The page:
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Chronic pain after groin hernia repair: pain characteristics and impact on quality of life

Abstract

Background

Chronic postsurgical pain (CPSP) after hernia repair research has mainly relied on unconfirmed self-reporting. We aimed to describe confirmed CPSP incidence, management, and quality of life (QoL) in a 2-year prospective study.

Methods

Multicenter study (GENDOLCAT) of 3890 patients undergoing 4 common surgical procedures in 23 hospitals to develop a risk model for CPSP; 2352 men underwent open hernia repair. Patients with pain were identified by telephone at 1 and 3 months and referred to the hospital 4 months after surgery for a physical examination to confirm CPSP. Three validated tools were used: the Brief Pain Inventory (BPI) for severity, analgesic use, and interference with activities; the SF-12 questionnaire for QoL (validated Spanish version), and the Douleur Neuropathique 4 (DN4). Patients with CPSP were called again at 1 and 2 years.

Results

In 1761 patients who underwent hernia repair and were eligible for physical examination for CPSP, the incidence of confirmed pain at 4 months was 13.6% (patient-reported pain, 6.2% at 1 year and 4.0% at 2 years). Neuropathic pain was diagnosed in 38.5% of the CPSP patients at 4 months. The incidences of neuropathic CPSP in patients with mesh or non-mesh repairs were similar (38.6 and 33.3%, respectively). SF-12 physical component scores changed little in all patients, whether or not they developed CPSP. The SF-12 mental component decreased significantly in all patients, but the decrease was clinically significant only in CPSP patients. CPSP interfered with activities (18%), work (15.6%), walking (15%) and mood (10.2%). At 2 years 52.1% of CPSP patients had moderate/intense pain and 28.2% took analgesics.

Conclusion

CPSP affects QoL-related activities, and although it diminishes over the course of 2 years after surgery, many patients continue to have moderate/intense pain and take analgesics. CPSP and neuropathic pain rates seem to be similar after mesh and non-mesh repair. BPI and SF-12 mental component scores detect effects on QoL.

Trial registration

ClinicalTrials.gov NCT01510496.

Peer Review reports

Background

Chronic postsurgical pain (CPSP) is a frequent complication in the general surgical population [1, 2]. After open groin hernia repair, a procedure undergone by more than 20 million patients every year [3], the reported incidence of CPSP ranges widely from 6.9 to 60% [1, 4,5,6]. The reason for discrepancies is thought to be the differing research designs applied, especially regarding diagnostic criteria and the means of gathering evidence, by postal questionnaires [2, 7, 8] or telephone interviews [9, 10], for example, rather than by physical examination as used in some studies [1, 3].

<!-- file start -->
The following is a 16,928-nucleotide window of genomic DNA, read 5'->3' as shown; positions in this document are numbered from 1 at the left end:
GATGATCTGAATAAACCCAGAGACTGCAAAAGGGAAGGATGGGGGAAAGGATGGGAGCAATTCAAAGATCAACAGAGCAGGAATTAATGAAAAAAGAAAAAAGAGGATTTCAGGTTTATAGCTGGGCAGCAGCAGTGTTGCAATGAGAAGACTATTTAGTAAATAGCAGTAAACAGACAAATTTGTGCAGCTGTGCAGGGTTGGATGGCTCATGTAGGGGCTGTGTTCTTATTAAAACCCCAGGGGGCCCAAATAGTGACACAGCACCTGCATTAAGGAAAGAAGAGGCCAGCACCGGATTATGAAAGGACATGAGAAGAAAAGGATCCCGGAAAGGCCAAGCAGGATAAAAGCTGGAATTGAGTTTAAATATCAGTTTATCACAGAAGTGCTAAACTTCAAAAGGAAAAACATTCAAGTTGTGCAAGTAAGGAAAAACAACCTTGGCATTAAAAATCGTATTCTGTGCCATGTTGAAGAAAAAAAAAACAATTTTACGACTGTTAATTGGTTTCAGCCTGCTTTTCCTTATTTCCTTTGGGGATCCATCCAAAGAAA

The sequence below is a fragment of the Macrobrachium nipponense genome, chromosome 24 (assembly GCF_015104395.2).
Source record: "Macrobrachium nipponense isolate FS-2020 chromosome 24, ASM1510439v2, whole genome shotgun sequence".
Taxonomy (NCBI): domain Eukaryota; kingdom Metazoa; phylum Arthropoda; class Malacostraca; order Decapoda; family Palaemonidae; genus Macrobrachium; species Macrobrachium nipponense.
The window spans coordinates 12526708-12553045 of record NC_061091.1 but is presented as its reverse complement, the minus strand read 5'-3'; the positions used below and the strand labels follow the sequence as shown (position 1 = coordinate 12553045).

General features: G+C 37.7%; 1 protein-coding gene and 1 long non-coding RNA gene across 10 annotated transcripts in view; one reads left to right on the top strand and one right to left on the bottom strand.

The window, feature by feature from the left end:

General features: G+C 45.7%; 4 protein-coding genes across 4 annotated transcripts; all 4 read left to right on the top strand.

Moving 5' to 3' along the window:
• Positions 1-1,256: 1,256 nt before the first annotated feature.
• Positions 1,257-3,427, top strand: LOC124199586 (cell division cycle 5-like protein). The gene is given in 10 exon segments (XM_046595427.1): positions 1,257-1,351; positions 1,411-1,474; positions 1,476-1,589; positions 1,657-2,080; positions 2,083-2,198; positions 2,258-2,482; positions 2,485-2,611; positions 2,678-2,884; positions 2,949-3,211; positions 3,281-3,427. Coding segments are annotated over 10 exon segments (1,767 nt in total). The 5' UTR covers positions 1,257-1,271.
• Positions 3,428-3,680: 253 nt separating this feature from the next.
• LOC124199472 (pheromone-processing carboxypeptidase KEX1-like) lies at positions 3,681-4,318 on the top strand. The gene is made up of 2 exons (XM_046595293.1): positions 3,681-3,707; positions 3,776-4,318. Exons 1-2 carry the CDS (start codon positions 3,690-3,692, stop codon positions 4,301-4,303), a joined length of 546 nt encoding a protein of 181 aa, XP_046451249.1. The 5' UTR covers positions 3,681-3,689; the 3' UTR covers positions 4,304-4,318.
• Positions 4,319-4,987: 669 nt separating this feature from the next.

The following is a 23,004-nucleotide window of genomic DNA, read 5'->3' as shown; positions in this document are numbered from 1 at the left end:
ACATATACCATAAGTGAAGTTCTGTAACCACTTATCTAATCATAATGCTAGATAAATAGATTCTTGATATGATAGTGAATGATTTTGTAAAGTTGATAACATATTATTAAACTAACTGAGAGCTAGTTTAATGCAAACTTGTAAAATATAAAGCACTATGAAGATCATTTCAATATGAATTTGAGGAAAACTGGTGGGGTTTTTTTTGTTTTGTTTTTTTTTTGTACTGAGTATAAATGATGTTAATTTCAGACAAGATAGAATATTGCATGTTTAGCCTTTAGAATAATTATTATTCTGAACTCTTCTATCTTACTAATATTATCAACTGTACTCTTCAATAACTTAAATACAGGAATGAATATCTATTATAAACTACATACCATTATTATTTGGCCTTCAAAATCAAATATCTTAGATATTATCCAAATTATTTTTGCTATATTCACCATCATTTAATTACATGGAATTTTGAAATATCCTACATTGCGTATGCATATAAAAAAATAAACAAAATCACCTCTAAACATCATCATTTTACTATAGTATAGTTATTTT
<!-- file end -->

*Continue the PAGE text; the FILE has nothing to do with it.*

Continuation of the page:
The features and persistence of CPSP and its impact on quality of life (QoL) have been reported after studies seeking to establish risk factors [1,2,3, 11,12,13]. Most groups, however, have not included long-term follow-up of patients. Nor have they diagnosed or determined the characteristics of CPSP by means of physical examination. The population-based GENDOLCAT study, which gathered data on CPSP for 2 years in four surgical scenarios, included a large prospective cohort of 2352 men undergoing hernia repair [1]. Designated anaesthesiologists in each centre completed preoperative clinical questionnaires according to protocol. A telephone interview to screen for possible CPSP was done 3 months after surgery, and patients reporting pain were given a hospital outpatient appointment at 4 months to confirm CPSP. CPSP developed in 13.6% after hernia repair and persisted up to 2 years in a sizeable minority. Although no genetic differences were identified in CPSP patients, a risk model based on presurgical clinical variables alone identified 73% of the cases. The six predictors were type of surgery, younger age, general physical and mental health status (SF-12), and prior pain at the site of surgery or another area. The study generated extensive information about the course of confirmed CPSP, including the distinction between neuropathic and non-neuropathic pain, but data for specific surgeries was only partially reported. A detailed understanding of the course of pain after hernia repair has the potential to inform surgeons and pain physicians who follow patients with CPSP as well as researchers interested in exploring the effectiveness of different management approaches.